Is it important and even healthy to lament? Yes of course. But what is the ratio of lamenting our situation to the ratio of our thankfulness/joy that we express? To survive, thrive and even enjoy our lives when they are full of constant chronic pain or chronic illness, we must fight to be thankful in general more than we are upset/angry ect. At least that is what I have learned from the last ten and a half years of living though chronic illness. Focusing beyond allows us to see.  I invite you to check out this video I made in October 2015 about "My Choice to See" discussing the difference of being thankful FOR everything VERSUS being thankful IN everything.

In Facing Pain, Finding Hope, Dr. Hurley says, "Gratitude for even little things brings us closer in touch with others and with God." (pg 138). Having chronic illness has made it both harder and easier to find little things to be thankful for. Whether you are a person of faith or not, being thankful can bring you closer in touch with others because whether or not they see/read your #ThankfulThirty, those who are close to you will notice a change in you because being truly thankful truly changes the spirit and the heart of a person.

I will admit that my second "#ThankfulThirty" video is a bit embarrassing because I am thankful for this silly monster pillow. You'd think I'd want to start this endeavor out with something stupendous, but I chose a monster pillow.

So what are you thankful for? Though I have posted each "ThankfulThirty" on my YouTube channel HERE, they were for me and not really anyone else. Although I am happy when someone happens upon them and finds camaraderie, inspiration or encouragement.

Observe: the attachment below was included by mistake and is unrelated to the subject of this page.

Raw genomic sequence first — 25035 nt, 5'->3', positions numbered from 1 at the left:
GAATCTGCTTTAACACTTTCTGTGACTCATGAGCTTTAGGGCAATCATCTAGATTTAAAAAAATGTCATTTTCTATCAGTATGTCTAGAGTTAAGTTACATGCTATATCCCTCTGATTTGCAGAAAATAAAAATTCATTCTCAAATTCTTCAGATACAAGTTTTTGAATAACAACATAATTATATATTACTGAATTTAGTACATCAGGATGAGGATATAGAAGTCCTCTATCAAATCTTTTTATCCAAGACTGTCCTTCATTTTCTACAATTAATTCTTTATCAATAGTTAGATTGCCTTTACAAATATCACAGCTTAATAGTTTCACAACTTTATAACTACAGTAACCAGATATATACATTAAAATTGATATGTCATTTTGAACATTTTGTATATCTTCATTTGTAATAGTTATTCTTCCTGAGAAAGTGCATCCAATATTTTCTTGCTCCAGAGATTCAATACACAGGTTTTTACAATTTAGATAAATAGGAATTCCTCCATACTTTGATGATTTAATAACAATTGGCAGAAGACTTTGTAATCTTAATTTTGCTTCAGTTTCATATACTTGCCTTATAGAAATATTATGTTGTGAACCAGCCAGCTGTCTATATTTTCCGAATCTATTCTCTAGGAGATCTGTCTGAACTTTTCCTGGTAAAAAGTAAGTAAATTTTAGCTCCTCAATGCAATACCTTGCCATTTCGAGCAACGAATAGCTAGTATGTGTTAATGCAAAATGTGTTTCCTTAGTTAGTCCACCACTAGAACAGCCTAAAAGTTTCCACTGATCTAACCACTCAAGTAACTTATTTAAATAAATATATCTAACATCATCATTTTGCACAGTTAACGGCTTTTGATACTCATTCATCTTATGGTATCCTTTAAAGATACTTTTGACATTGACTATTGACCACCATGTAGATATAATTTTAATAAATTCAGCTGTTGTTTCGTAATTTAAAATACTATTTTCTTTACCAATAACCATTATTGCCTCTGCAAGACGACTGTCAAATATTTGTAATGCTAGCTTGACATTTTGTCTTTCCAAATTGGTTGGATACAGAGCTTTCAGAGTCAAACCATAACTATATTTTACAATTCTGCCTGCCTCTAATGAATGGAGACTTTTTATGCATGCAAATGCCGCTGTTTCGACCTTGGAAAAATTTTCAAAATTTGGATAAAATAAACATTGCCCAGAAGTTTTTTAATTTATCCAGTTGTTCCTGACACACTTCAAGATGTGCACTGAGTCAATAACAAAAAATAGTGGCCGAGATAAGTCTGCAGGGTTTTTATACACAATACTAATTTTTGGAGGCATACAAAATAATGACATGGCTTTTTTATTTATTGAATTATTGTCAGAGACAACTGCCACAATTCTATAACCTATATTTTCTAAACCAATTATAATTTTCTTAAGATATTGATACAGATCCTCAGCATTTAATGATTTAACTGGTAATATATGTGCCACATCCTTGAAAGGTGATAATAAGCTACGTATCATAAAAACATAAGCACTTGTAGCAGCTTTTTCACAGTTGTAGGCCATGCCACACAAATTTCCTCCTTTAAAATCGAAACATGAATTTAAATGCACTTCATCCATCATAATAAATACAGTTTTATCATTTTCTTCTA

In 2015, I did a lot of work on myself in changing how I approached my health issues in my mind. The work I did was so significant that after twelve years of having Generalized Anxiety Disorder, it was finally managed and I no longer have anxiety! #ThankfulThirty is just one part of a whole of looking at my health in a completely different way. I chose to see things differently, to appreciate life, to find joy, and many other ways of approaching chronic illness that I look forward to sharing in future posts. And I look forward to learning how you all do this too!

#ThankfulThirty is not just for those who are chronically ill as everyone can benefit from being thankful! I hope you try out doing a #ThankfulThirty whether it be by video or written. And perhaps go even further in trying it out for a prolonged period of time if only just a month and evaluate whether or not it was of benefit to you. As I shared, some days, being thankful has been hard but I'm glad I have stuck with it. God has used it to help to change my life.

**This post is dedicated to Eva Markvoort who changed my life by sharing her story and led me to the idea of #ThankfulThirty. You can see Eva's story in the documentary 65_RedRoses which is available on many streaming platforms including iTunes, Amazon Video, GooglePlay & others. The movie's trailer is HERE.**